Most organisations utilise contractors in one form or another. From an independent specialist working on a particular project, through to the use of a third party company providing a team to fulfil a function, contractors are part of everyday working life.
These contractors typically have the same access to an organisation’s assets, including those deemed most sensitive, as directly-employed employees and yet on some occasions in some organisations, contractors are not always required to abide by the same personnel security requirements. While this may be a business-driven decision, potentially this could leave an organisation open to risk.
CPNI recommends that organisations use the same personnel security measures with contractors as they would with their directly employed staff. But, it is recognised that at certain times, business pressures may force organisations to use reduced or alternative measures. On these occasions, it is up to the organisation to make a risk assessment as to why they need to downgrade their personnel security standards and what alternative measures can be used instead.
Regardless of what decision is made, it is the employing organisation which owns and needs to manage effectively the risk of granting the contractor access to its sites and assets, not the contractor organisation or agency. The employing organisation also has a responsibility to ensure good security practices are in place and are followed by all staff.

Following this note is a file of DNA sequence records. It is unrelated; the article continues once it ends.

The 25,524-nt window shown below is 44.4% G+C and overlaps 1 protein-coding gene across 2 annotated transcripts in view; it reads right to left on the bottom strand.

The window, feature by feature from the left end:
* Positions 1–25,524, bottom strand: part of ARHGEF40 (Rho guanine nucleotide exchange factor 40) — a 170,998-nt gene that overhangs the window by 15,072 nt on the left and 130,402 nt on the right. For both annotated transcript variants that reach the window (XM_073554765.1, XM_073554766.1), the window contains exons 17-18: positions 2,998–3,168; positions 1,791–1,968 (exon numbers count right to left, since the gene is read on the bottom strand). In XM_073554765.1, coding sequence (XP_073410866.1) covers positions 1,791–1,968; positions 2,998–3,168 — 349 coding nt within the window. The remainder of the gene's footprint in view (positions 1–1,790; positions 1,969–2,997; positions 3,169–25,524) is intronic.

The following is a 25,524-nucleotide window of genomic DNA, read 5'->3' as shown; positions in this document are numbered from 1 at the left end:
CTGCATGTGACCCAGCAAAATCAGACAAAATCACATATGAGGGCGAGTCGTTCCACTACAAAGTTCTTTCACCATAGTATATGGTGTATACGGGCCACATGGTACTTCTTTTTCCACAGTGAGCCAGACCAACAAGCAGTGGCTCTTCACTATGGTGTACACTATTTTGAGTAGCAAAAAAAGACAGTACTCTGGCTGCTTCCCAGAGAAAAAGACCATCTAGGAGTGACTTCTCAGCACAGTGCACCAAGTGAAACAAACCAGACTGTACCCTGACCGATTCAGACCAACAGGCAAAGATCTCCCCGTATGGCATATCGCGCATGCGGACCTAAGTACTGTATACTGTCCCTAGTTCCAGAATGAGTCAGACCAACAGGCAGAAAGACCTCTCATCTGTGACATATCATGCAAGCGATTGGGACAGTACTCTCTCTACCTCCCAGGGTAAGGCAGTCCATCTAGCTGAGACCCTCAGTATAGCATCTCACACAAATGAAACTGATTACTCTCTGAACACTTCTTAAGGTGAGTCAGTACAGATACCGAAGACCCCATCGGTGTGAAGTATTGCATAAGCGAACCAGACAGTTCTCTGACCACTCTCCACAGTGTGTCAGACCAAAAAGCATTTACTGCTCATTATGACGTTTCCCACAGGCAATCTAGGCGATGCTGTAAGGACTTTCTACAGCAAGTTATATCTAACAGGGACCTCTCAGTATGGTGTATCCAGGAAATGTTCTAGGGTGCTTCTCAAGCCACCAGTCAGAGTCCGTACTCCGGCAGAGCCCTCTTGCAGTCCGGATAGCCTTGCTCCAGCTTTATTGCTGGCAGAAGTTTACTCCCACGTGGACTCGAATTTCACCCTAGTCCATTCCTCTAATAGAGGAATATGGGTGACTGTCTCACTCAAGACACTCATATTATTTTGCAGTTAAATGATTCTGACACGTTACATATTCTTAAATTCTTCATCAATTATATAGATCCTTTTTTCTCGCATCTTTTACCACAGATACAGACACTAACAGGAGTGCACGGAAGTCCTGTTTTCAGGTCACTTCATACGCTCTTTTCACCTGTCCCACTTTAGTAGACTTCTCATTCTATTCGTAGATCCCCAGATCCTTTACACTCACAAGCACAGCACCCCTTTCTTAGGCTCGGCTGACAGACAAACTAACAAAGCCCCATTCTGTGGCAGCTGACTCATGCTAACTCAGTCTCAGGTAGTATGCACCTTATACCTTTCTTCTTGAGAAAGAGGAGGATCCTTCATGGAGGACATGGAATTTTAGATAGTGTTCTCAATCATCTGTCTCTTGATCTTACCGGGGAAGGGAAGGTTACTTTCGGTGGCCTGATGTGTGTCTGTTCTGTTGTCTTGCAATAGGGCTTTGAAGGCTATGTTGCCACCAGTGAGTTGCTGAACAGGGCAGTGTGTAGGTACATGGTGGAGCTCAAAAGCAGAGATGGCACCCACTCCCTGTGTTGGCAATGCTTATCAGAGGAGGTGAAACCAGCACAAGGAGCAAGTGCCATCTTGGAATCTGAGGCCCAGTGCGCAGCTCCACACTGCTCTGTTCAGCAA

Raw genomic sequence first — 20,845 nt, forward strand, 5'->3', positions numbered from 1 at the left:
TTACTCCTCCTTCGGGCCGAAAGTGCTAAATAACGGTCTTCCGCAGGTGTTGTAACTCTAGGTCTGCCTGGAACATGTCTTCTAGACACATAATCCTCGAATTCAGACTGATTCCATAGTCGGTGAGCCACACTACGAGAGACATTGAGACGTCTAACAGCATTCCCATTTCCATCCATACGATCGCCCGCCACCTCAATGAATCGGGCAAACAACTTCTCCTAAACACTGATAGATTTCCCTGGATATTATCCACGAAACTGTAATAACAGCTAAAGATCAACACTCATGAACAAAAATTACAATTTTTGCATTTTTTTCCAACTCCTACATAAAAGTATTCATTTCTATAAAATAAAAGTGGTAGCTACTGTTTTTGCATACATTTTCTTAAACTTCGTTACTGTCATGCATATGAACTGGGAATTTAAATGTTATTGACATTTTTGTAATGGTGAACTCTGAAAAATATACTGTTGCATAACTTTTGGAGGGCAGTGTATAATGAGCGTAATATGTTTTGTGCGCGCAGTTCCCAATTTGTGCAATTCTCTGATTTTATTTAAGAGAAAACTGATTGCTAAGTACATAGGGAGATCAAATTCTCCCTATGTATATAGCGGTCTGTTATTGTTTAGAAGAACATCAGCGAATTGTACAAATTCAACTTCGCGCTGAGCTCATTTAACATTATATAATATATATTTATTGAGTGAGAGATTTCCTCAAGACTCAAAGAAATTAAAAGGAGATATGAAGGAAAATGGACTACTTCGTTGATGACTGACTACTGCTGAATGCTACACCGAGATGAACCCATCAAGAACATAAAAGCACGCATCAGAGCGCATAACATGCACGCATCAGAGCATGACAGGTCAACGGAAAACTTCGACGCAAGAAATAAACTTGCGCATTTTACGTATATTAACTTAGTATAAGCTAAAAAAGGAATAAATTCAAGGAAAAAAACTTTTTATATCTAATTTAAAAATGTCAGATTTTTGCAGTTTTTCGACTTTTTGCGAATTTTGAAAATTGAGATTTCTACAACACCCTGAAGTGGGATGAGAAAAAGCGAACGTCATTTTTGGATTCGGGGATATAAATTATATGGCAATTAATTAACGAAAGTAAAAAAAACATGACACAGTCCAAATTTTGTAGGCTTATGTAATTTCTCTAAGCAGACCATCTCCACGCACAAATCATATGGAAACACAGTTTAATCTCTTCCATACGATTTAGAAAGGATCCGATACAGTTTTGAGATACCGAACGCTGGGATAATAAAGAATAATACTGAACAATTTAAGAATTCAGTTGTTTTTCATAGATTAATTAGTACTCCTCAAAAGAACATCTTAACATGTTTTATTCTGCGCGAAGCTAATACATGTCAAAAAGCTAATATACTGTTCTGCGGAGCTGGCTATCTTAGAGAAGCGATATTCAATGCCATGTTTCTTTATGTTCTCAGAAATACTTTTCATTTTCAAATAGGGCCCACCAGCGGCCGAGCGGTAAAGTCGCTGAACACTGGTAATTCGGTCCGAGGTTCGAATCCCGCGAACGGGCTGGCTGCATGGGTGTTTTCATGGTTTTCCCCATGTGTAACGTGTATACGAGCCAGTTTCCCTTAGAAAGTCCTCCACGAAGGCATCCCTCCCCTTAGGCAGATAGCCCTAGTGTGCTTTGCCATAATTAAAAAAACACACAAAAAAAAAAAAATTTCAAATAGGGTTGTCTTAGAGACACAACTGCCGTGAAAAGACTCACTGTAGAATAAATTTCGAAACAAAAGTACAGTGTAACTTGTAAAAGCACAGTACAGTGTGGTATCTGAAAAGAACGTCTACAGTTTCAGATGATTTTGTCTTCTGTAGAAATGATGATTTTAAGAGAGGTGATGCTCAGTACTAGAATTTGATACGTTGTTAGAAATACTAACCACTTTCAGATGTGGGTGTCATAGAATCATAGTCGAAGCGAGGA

Where contractors are usually given access to the same organisational assets as employees in similar roles, they can have the same impact if they use their access for unauthorised purposes. Potential challenges can include:
- a contractor’s primary loyalty may not necessarily be to the employing organisation and their commitment to security may be diminished;
- a contractor feeling that they are not fully part of the team within which they are working;
- a contractor may work in competitor organisations consecutively or simultaneously;
- contracts can be renewed or extended to the point where a contractor can work in an organisation for many years, often with little or no re-screening;
- a contractor may move between departments with the new department not being aware of security constraints that apply to the contractor;
- a contractor may be poorly supported by the organisation that contracted them, who may not see the same responsibility to provide assistance, welfare support or monitoring to non-permanent staff.